‘Jessica Jones’ ends on a high note
In its third and final season, Netflix’s “Jessica Jones” reiterates the definition of heroism for the superpowered private eye.
Quintessentially about the hesitant heroic journey of a person who survived tragedy and abuse, the series loses none of the grimness and mature handling of real-life grit that made its first two seasons stand out from Marvel’s generally feel-good and typically clear-cut adventure shows.
It also brings to the fore one of its most important characters, which offers a look at how vigilantism is a complex issue in a world increasingly populated by superhumans.
After recovering from the death of her deranged biological mom in the previous season, Jessica (Krysten Ritter) takes on thankless jobs as a more active investigator.
Unwinding at a bar, she meets Erik (Benjamin Walker), a charming guy who soon ends up in her apartment unit. Things get steamy, but before they could consummate, they’re interrupted by a knock on the door.
Jessica checks, but is suddenly stabbed by a masked assailant, who quickly flees the building.
Recovering at the hospital, she calls her estranged adoptive sister Trish (Rachael Taylor) for help—a hard decision to make, because the latter killed her murderous mom last season.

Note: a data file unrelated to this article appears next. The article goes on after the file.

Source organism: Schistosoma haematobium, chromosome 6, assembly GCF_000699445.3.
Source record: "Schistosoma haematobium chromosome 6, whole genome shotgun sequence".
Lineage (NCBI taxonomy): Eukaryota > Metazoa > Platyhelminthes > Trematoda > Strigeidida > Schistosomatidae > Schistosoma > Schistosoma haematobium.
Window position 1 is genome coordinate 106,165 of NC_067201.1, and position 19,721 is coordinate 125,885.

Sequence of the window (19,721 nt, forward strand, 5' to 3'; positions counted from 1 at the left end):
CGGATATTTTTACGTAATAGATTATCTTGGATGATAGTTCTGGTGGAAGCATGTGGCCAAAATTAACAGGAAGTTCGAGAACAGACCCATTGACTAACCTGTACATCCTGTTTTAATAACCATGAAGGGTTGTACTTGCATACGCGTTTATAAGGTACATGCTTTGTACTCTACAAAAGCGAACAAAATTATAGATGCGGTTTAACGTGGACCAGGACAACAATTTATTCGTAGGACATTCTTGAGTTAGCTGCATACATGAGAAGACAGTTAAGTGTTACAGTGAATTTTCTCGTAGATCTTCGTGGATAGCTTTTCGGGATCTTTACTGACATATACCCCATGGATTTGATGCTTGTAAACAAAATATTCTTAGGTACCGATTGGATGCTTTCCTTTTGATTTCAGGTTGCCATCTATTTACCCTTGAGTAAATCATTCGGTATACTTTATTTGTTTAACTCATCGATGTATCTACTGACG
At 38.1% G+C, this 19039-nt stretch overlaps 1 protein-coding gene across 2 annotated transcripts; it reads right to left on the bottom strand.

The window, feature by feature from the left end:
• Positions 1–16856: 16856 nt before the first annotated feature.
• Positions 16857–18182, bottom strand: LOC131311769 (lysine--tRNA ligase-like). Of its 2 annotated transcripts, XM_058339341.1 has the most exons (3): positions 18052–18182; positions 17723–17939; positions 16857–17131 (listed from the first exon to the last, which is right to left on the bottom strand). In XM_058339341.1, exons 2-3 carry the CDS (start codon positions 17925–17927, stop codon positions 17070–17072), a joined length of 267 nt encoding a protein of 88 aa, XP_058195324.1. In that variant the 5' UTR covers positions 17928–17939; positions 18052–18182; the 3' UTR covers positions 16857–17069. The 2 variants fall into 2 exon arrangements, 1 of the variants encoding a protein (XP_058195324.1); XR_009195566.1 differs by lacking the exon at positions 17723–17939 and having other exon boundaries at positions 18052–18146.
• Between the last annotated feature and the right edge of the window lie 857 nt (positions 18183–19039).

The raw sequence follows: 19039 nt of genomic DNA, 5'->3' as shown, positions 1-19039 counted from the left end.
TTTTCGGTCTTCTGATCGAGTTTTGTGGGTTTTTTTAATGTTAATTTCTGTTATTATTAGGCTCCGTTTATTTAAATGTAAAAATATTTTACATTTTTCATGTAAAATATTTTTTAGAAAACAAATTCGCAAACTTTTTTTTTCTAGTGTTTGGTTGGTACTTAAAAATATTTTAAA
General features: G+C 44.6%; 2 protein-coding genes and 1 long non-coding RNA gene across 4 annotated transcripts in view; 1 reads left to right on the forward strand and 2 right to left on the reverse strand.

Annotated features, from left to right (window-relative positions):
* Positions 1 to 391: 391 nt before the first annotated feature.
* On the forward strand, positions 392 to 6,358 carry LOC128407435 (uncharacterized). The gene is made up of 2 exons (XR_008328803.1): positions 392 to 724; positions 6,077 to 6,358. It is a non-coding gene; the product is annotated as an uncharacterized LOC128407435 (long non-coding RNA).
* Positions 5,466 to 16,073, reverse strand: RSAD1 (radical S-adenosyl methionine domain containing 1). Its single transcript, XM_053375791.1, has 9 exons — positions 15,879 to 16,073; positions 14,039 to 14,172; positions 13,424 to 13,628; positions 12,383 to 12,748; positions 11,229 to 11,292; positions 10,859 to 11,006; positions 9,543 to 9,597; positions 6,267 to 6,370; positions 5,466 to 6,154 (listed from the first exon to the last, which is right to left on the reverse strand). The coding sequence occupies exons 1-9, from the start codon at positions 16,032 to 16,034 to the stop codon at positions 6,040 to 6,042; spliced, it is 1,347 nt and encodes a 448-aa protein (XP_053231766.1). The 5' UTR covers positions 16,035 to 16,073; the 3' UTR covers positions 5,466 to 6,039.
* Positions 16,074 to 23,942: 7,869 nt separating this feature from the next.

Trish, who has embraced a job as a female-empowering host of an infomercial show, actually has superpowers now. Secretly, she stalks criminals, using her enhanced reflexes and night vision to track New York’s villains.
Jessica’s stabber reluctantly brings together the two women, who must work out their differences before the deadly mystery man decides to hurt someone again.
“Jessica Jones” will be missed, now that it and its related shows on Netflix are canceled. At a time when women are rightfully an empowering presence in fantasy, the series provided a relatively more “real” heroine than its contemporaries—a surly, eye-rolling, boozing do-gooder who apologized to no one.
Ritter made the character tangible and fully realized from the get-go, possessing just the right dichotomy of blasé indifference and genuine selflessness. And Taylor embodies a more obsessed Patsy/Trish Walker, a former teen model-turned-costumed adventurer, Hellcat, in the comics.
It’s satisfying to finally see a strong, contrasting dynamic between the two when they butt heads over how to deal with the season’s elusive villain.
The addition of Walker (“Abraham Lincoln: Vampire Hunter”) to the cast is beneficial, his Erik further complicating the line between good and bad, especially since he has a complex backstory himself.
Eka Darville as the ex-druggie Malcolm, and Carrie-Anne Moss as the ruthless lesbian lawyer Jeri also figure significantly this season, making a number of smart and questionable decisions that impact the main characters’ lives, as well.
Ritter gets to helm a Trish-centric episode, her directorial debut solid and consistent with the rest of the 13-part series.
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